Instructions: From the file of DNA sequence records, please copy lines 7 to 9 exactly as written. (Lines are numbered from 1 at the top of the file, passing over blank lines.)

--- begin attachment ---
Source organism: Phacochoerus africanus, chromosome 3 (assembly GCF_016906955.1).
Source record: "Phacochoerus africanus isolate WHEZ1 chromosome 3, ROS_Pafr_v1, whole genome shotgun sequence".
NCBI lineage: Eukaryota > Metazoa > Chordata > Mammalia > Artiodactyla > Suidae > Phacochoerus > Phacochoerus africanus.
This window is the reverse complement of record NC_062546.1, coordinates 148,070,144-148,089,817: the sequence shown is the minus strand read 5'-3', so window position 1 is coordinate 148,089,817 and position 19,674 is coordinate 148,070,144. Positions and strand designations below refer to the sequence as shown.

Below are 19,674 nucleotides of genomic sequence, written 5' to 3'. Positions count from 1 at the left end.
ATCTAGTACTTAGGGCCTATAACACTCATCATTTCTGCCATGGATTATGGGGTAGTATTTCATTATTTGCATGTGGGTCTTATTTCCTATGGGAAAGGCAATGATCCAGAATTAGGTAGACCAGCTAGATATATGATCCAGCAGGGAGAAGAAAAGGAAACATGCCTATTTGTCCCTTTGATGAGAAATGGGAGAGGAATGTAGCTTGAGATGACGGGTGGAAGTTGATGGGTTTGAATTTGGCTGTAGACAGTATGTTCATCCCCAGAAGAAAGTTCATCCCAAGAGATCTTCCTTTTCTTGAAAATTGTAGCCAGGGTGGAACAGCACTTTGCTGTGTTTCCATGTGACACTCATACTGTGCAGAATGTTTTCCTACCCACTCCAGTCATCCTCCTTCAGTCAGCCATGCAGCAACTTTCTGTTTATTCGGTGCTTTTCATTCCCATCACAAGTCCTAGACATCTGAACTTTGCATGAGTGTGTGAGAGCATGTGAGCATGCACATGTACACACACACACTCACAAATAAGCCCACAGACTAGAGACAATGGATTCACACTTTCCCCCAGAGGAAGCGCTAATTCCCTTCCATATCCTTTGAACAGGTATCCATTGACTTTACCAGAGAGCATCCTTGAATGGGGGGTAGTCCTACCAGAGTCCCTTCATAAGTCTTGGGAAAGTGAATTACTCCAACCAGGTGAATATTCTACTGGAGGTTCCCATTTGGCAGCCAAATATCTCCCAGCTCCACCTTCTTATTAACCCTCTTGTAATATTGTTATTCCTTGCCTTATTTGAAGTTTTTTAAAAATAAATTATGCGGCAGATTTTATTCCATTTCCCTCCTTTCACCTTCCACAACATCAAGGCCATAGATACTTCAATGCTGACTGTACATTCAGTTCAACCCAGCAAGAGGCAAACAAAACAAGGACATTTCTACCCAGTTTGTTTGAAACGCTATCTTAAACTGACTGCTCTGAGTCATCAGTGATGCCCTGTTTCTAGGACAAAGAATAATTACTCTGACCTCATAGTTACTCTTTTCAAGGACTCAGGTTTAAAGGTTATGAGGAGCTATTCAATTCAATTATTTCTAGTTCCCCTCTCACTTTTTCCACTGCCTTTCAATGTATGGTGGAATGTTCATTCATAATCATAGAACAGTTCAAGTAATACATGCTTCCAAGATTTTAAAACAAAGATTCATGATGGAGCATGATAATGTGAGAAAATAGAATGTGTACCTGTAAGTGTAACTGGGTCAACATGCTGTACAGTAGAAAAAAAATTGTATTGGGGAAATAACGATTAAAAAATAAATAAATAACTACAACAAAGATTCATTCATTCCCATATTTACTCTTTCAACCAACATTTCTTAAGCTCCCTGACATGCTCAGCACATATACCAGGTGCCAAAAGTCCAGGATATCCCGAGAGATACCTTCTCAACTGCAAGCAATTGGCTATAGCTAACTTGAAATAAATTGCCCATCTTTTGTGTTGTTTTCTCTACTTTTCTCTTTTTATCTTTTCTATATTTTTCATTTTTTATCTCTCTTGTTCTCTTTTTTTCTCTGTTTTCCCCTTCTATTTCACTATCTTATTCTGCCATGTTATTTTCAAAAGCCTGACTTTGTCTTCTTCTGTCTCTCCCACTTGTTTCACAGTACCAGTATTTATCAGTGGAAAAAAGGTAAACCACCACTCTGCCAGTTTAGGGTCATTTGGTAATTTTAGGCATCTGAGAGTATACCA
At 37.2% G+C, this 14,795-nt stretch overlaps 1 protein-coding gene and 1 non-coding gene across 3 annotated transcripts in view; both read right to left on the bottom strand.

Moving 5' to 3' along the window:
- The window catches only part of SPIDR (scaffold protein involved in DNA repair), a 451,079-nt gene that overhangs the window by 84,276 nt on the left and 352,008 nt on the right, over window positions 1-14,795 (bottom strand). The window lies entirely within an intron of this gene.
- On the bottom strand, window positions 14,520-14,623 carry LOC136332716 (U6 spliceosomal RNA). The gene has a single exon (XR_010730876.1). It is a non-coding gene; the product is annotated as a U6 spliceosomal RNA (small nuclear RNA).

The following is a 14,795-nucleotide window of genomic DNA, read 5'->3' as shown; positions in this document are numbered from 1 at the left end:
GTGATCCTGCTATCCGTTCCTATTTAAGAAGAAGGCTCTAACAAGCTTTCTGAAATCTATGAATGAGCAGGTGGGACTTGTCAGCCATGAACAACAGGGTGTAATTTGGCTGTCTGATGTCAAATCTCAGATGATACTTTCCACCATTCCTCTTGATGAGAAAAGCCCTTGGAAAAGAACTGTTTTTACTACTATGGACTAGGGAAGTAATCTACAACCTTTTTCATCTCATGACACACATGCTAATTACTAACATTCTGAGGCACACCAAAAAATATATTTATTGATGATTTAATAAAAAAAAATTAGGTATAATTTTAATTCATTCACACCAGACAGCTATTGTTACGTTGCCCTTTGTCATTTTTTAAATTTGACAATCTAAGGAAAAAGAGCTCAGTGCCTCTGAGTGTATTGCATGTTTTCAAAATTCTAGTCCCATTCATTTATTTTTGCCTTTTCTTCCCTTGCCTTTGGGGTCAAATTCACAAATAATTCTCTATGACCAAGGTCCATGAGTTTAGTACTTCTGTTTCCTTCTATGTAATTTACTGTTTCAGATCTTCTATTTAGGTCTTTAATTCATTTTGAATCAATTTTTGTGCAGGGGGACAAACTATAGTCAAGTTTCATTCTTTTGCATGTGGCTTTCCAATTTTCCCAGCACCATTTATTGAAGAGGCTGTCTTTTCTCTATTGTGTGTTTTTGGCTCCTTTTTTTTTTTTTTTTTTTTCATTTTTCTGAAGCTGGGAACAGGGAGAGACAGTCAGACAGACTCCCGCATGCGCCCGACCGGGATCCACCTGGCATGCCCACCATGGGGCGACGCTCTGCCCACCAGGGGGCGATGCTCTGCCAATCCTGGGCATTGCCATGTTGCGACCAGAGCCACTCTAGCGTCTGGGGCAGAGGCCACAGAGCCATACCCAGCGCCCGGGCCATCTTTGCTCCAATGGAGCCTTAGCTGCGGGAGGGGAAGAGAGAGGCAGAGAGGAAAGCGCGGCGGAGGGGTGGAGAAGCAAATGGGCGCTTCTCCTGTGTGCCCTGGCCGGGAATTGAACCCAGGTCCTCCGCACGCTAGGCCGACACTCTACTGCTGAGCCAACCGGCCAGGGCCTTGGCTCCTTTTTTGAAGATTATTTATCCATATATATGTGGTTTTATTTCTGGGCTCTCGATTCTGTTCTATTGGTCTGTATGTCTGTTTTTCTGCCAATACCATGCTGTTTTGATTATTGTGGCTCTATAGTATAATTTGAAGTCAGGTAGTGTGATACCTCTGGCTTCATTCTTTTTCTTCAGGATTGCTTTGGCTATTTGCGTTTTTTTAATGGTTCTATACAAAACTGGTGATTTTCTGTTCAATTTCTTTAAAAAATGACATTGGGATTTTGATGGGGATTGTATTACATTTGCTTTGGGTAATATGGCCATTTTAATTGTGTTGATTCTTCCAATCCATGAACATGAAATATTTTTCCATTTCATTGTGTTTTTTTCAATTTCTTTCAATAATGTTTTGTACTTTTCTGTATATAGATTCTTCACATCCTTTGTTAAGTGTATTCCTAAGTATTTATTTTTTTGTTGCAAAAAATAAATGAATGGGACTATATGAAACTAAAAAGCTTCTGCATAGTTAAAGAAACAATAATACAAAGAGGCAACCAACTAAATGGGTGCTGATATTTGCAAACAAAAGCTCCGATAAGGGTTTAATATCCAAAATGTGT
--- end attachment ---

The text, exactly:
At 37.2% G+C, this 14,795-nt stretch overlaps 1 protein-coding gene and 1 non-coding gene across 3 annotated transcripts in view; both read right to left on the bottom strand.

Moving 5' to 3' along the window:
- The window catches only part of SPIDR (scaffold protein involved in DNA repair), a 451,079-nt gene that overhangs the window by 84,276 nt on the left and 352,008 nt on the right, over window positions 1-14,795 (bottom strand). The window lies entirely within an intron of this gene.